As the global demand for renewable energy ramps up, wind farms are becoming bigger as well as more numerous — and as suitable sites on land grow scarce in some parts of the world, power companies are looking offshore for new places to build.
Now a consortium of companies has announced plans to build the world’s biggest wind farm — one that would dwarf any existing wind power facility on land or at sea.
The first stages of the proposed wind farm could be operational as soon as 2030 at Dogger Bank, a shallow patch of the North Sea about 100 miles off England’s northeastern coast and well out of sight of people on land.
The completed project would combine the power of thousands of individual wind turbines, each standing several hundred feet above the waves. It would be able to generate up to 30 gigawatts of electricity. That’s more than seven times the power that will be generated by the largest wind farm being built so far, a cluster of four offshore projects with a total capacity of 4 gigawatts, 24 miles from the same English coast.
The thousands of giant turbines at Dogger Bank would spread over 2,300 square miles of ocean — an area about eight times the size of New York City. The turbines would be linked by undersea cables to an artificial island equipped with high-voltage transmission systems, port facilities, and an airstrip.
Offshore wind power generation is at an early stage of development in in the U.S., which has large areas of land suitable for onshore wind farms. The first U.S. offshore project, the Block Island Wind Farm off the coast of Rhode Island, went online in 2016.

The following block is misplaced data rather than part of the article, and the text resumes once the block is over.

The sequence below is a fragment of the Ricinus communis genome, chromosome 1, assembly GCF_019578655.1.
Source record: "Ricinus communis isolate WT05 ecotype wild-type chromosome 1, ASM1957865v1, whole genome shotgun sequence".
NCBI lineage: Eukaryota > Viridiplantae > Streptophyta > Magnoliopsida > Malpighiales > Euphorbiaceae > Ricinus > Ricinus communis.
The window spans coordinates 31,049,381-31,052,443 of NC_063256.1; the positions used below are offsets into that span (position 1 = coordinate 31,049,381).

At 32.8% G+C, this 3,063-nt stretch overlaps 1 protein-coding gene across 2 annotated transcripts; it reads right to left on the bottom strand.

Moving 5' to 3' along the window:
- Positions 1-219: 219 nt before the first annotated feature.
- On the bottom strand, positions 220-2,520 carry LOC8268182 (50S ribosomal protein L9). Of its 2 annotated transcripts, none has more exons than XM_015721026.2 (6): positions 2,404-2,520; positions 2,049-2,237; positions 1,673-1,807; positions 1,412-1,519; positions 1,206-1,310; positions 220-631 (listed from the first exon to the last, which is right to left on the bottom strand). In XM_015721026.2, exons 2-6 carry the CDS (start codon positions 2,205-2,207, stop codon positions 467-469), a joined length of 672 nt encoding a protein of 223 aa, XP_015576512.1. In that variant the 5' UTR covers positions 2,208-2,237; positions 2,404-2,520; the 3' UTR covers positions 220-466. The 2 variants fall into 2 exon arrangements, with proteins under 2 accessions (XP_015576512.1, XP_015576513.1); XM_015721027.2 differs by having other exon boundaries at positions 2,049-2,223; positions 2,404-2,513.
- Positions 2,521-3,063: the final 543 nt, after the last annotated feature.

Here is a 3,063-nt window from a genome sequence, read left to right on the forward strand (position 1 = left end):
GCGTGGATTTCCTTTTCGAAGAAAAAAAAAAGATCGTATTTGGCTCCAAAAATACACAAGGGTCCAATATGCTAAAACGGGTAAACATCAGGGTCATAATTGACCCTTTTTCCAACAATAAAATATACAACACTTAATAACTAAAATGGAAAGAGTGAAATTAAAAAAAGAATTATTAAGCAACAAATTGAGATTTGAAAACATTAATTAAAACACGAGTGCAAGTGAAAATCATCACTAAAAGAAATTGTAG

But in the densely populated nations of northwest Europe, many of the best wind farm sites are already occupied, says Rob van der Hage, a spokesman for the consortium behind the Dogger Bank proposal, which is known as the North Sea Wind Power Hub project.
“Dogger Bank would be fantastic,” he says. “For decades it has been considered the Holy Grail for offshore wind.”
Dogger Bank is only between 50 and 120 feet deep, and turbines are much less costly to build in shallow water.
And while storms can make Dogger Bank dangerous for cargo ships and fishing boats, the strong winds mean the offshore turbines could operate for longer periods than turbines nearer the coast or onshore, which are typically switched off for up to half the time because winds are too light.
Building the artificial island as a power hub for the giant wind farm would be one of the biggest challenges, says van der Hage. “It’s a very windy area, with a very rough ocean’” he says. “But in our understanding, this could be done.”
An artificial island could also benefit the undersea environment at Dogger Bank, where the seafloor is strewn with the remains of centuries of shipping and fishing activities, and could include habitats for sea birds and sea mammals.
The consortium is consulting environmental groups about issues like the noise made by so many turbines, van der Hage says, adding “the [environmental groups] also see the value of offshore wind for our future.”
The central location of the giant Dogger Bank wind farm would let it supply power to several nations around the North Sea — via undersea electricity cables or by supplying “green hydrogen” fuel created with wind power.
The ability to supply power to multiple countries would also help balance the use of renewable energy resources, says van der Hage.
“In a future with more dominant renewable energy sources, the energy system will become a lot more volatile as well, because the wind doesn’t blow all the time and the sun doesn’t shine all the time.”